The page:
Welfare Reform That Works: Explaining the Welfare Caseload Decline, 1996–2000

May 7, 2002 • Policy Analysis No. 435

Perhaps the single biggest success of welfare reform has been the significant reduction in caseloads. Since passage of the Personal Responsibility and Work Opportunity Act of 1996, the number of people receiving federal cash welfare payments has dropped by roughly 58 percent. Moreover, that reduction in caseload has been accomplished without causing undue hardship for former welfare recipients. Indeed, poverty rates, including the childhood poverty rate, have declined along with welfare caseloads.

However, the reason for the caseload decline continues to be the subject of heated debate. Some observers suggest that the success in moving individuals off welfare has little to do with welfare reform itself but results from the economic boom of the late 1990s. Others suggest that state experimentation and policies, including sanctions and benefit levels, are the primary reason for declining rolls.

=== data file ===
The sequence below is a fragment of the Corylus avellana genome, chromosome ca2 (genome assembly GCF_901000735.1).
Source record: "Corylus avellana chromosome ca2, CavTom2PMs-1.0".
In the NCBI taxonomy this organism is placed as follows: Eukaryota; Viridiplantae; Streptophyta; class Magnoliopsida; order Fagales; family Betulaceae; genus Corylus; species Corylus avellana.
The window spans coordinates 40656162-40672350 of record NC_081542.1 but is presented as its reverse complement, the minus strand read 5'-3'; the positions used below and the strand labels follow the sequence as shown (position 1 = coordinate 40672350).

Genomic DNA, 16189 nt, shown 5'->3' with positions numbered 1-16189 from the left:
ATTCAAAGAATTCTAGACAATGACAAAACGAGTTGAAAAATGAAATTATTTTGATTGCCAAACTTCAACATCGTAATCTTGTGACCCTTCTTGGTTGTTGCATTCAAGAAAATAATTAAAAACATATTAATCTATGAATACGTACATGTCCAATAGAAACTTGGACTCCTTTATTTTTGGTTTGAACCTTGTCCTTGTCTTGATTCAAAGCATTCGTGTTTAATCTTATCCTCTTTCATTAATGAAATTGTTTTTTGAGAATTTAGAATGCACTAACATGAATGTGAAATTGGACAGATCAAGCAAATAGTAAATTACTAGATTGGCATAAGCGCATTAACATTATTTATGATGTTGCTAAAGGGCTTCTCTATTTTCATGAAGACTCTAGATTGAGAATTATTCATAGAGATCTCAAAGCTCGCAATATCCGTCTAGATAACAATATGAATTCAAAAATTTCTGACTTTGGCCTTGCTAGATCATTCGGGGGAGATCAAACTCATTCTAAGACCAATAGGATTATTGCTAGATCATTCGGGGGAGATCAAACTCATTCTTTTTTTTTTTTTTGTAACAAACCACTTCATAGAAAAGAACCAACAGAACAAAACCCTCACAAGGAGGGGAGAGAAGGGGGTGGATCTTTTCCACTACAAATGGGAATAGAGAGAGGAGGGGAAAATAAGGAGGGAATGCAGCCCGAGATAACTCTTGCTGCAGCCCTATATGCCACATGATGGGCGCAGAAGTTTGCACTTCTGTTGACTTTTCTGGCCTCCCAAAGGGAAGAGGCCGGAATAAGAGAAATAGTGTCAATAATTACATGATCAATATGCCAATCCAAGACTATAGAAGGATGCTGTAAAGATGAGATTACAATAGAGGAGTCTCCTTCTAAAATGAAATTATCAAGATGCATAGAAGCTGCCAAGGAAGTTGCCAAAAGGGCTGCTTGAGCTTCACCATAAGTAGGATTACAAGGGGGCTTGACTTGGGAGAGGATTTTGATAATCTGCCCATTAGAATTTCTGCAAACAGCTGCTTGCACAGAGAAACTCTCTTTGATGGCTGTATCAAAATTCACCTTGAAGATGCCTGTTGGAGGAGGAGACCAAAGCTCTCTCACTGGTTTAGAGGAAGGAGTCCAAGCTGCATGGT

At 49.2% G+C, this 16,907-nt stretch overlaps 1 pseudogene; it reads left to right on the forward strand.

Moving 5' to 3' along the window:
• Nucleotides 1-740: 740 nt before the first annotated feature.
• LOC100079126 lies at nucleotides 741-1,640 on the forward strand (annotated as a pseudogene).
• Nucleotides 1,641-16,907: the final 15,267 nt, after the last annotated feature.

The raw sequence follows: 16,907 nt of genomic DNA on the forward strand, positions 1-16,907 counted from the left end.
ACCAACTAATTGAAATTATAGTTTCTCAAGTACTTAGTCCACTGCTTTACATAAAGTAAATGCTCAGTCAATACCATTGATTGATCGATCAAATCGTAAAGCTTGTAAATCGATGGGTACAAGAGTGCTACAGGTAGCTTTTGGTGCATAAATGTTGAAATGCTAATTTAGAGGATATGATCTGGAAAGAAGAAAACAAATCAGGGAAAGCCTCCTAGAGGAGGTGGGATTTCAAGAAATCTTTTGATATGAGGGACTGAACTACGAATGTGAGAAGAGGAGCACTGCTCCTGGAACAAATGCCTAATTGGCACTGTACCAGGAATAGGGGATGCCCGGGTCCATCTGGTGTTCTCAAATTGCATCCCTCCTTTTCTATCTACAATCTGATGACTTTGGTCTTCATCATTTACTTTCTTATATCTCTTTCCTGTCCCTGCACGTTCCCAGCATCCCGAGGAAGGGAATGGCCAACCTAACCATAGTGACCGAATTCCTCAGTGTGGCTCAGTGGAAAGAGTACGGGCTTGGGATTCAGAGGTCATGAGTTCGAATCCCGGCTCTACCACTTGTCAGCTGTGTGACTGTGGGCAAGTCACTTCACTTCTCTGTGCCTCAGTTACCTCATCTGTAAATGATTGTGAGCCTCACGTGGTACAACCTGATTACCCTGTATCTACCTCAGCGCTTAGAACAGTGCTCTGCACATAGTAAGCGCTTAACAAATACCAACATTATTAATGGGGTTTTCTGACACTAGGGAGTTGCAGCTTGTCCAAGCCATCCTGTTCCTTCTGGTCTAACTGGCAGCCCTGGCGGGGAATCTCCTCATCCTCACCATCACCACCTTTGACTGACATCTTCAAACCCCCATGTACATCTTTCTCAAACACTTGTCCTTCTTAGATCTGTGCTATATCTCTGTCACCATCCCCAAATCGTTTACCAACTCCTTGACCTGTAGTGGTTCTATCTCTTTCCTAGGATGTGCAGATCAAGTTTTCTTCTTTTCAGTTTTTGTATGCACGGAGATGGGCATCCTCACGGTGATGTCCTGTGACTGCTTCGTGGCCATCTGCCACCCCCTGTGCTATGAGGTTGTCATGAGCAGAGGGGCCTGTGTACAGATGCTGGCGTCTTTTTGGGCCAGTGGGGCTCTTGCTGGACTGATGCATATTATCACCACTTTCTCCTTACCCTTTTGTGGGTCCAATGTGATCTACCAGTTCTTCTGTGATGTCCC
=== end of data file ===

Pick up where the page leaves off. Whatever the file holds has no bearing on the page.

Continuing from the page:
Different states have pursued different policies and achieved different degrees of success in reducing welfare rolls. Previous academic studies have suggested that the variation in policies has a significant impact on the level of reduction in welfare receipt. This study builds on that previous work by conducting a regression analysis of caseload reduction between 1996 and 2000 on a state‐​by‐​state basis. The study looks at a number of factors, including economic growth, sanctions, and benefit levels, and concludes that economic growth had little impact on reducing welfare rolls. Instead, states with the strongest sanctions and lowest benefit levels had the most success in reducing their caseloads.

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